The letter sent by vice-President Michel Temer to President Dilma Rousseff drew different responses among members of the Brazilian Democratic Movement Party (PMDB). Those opposing the government argue the discontent expressed by the vice-president will bring about a rearrangement of forces and strengthen those within the party supporting Rousseff's impeachment. Others believe the text does not imply a split-up with the government.
In an interview with Agência Brasil, PMDB members opposing the government mentioned the replacement of PMDB's head in the Chamber of Deputies, Leonardo Picciani, as one of the changes facing the political party. The trigger had been PMDB's list of lawmakers to take part in the special committee to analyze the president's impeachment process. Seats are coveted by government allies and politicians connected with lower house speaker Eduardo Cunha, also a member of the party, who announced a personal break-up with the presidency late in the first semester.
Dissatisfied with Picciani's appointments, congresspeople claim he failed to fulfill his commitment with the caucus to equally share PMDB's eight seats in the impeachment committee among members opposing and favoring the president's removal. Summoned at the presidential palace, Deputy Lúcio Vieira Lima, in charge of organizing the party's alternative ticket for the committee, Picciani was told he could not give in and would have to name allies only.
In the letter sent to Rousseff, Temer mentions his dissatisfaction with the matter. “At any rate, I am the president of the PMDB and you decided to ignore me by calling leader Picciani and his father for a deal with no communication made to your vice-president and head of the party.”
According to Lúcio Vieira Lima, it was the “indignation” over this incident which led to talks among PMDB members with the opposition and allies unhappy about the new ticket for the committee.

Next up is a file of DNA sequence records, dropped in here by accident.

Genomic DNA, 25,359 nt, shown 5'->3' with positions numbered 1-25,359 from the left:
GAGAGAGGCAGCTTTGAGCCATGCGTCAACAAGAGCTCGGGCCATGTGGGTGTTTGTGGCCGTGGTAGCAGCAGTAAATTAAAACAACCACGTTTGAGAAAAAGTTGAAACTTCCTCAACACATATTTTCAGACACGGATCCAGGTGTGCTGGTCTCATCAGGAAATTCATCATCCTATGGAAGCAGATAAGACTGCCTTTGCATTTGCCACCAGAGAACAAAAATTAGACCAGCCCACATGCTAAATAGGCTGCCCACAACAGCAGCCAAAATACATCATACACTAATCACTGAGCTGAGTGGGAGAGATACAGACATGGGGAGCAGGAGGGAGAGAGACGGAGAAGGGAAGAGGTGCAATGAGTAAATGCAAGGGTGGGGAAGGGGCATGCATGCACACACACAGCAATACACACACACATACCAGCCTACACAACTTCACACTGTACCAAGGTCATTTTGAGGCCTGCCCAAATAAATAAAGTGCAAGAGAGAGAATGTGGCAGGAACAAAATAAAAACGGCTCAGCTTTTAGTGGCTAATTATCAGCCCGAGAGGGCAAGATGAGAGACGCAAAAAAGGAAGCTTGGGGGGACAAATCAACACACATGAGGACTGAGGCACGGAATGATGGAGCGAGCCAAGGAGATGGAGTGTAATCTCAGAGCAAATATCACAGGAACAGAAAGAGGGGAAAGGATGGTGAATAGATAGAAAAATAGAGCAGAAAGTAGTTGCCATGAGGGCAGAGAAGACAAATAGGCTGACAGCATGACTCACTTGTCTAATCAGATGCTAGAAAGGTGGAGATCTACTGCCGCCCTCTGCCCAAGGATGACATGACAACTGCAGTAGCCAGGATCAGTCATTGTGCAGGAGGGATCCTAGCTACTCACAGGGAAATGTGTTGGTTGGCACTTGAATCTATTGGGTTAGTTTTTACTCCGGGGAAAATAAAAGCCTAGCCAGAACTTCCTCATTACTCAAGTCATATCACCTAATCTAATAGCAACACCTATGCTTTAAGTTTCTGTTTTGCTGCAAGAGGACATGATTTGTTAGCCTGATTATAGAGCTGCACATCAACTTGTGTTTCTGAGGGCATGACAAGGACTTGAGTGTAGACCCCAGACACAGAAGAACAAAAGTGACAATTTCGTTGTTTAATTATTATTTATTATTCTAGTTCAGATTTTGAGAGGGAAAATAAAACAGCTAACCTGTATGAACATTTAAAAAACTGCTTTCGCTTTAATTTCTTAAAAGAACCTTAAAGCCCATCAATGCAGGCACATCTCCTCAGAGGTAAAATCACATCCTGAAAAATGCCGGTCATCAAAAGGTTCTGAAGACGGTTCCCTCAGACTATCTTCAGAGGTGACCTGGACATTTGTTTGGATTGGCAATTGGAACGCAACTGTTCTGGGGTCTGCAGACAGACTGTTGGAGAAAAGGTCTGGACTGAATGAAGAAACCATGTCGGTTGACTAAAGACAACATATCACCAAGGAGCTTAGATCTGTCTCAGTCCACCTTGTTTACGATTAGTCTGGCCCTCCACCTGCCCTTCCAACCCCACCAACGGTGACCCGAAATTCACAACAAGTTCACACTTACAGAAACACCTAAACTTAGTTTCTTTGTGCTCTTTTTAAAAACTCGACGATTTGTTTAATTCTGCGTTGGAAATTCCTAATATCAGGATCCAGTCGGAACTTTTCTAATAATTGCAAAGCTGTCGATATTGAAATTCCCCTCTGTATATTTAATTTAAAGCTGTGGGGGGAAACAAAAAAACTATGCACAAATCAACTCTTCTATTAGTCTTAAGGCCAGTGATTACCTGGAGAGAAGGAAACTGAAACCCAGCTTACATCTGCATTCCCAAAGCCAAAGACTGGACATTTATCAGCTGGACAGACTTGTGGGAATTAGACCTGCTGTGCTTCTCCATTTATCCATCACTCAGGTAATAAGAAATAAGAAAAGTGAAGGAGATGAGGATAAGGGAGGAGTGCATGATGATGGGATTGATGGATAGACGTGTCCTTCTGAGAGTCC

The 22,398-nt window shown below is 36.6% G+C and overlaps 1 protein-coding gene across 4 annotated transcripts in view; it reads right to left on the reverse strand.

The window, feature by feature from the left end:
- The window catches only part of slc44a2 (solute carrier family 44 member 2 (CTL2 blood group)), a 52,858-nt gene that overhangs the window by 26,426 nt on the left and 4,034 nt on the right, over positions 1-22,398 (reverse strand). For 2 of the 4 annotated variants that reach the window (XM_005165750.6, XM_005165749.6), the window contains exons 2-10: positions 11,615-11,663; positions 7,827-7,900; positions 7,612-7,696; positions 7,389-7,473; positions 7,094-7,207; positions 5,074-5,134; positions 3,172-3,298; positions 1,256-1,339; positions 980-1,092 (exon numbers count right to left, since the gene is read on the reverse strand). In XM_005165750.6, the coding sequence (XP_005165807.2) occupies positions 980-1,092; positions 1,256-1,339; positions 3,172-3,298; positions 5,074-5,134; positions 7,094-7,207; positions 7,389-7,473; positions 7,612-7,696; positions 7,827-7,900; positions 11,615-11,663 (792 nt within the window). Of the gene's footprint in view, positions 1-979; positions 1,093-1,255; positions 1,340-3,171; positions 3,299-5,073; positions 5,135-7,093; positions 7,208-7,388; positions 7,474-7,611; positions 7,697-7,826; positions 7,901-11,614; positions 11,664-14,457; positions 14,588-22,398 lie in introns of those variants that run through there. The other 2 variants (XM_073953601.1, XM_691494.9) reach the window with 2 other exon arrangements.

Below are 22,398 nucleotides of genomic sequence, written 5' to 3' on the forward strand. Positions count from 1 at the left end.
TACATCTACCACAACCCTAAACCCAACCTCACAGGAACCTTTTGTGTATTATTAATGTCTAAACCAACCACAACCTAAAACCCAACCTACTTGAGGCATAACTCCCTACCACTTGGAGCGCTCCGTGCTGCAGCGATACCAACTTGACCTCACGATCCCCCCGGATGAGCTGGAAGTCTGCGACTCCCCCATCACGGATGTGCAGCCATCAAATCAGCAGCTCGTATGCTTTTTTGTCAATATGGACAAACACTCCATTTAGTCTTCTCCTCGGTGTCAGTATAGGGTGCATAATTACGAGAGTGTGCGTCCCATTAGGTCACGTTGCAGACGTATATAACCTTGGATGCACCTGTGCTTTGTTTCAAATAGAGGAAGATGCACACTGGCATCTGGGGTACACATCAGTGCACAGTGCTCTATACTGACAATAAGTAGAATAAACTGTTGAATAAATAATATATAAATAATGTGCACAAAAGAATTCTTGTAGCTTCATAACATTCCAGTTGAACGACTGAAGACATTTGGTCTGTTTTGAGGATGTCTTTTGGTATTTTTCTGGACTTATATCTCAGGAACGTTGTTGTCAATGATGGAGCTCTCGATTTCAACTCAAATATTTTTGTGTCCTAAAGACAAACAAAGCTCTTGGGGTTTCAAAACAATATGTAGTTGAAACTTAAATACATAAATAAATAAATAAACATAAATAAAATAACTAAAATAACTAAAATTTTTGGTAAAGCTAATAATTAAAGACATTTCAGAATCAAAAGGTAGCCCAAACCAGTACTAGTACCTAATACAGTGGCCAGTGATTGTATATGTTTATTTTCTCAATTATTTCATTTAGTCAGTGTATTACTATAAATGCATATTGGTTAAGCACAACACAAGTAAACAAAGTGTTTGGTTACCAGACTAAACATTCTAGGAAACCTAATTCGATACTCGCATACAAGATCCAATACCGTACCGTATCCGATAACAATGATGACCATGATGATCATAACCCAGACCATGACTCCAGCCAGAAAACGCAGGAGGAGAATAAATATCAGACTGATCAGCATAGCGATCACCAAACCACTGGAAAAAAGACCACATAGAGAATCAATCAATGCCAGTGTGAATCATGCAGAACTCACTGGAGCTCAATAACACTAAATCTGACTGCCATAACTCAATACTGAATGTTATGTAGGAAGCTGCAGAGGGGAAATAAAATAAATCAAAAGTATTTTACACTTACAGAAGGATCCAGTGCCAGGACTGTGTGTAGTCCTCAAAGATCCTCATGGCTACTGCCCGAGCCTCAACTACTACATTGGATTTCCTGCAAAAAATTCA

“It's not an alternative ticket. It's a ticket. [The ticket on the government's side] is being dubbed government crony and its names were not chosen by the parties, but by the presidency,” Vieira Lima declared.
In the upper house, Senate Ricardo Ferraço says the party seems to be drawing nearer Temer and further away from the government. “This venting from Michel Temer seems to be a clear sign of what I would term a departure, if not definitive, very close to definitive, of the vice-president. He reports in the text that he is only summoned to put out fire and that he has reached exhaustion.”
During an event in Rio de Janeiro, Health Minister Marcelo Castro, also a member of the PMDB, argued that the content of the letter is of “personal nature” and should not represent a break-up with the government.
In Castro's view, there are no reasons for the PMDB to reconsider its ties with the PT. “The PMDB takes part in the government, plays an important role in the government, in the implementation of policies, and I don't see any new, relevant fact which could make it necessary for the PMDB to deliberate and change its position,” he declared.
He went on to say that he feels perfectly comfortable to remain chief of Health. “I've received all the support from the federal government and President [Rousseff] and I feel rather comfortable. This is how we're going to keep leading the Ministry of Health.”
Translated by Fabrício Ferreira
Fonte: Agência Brasil.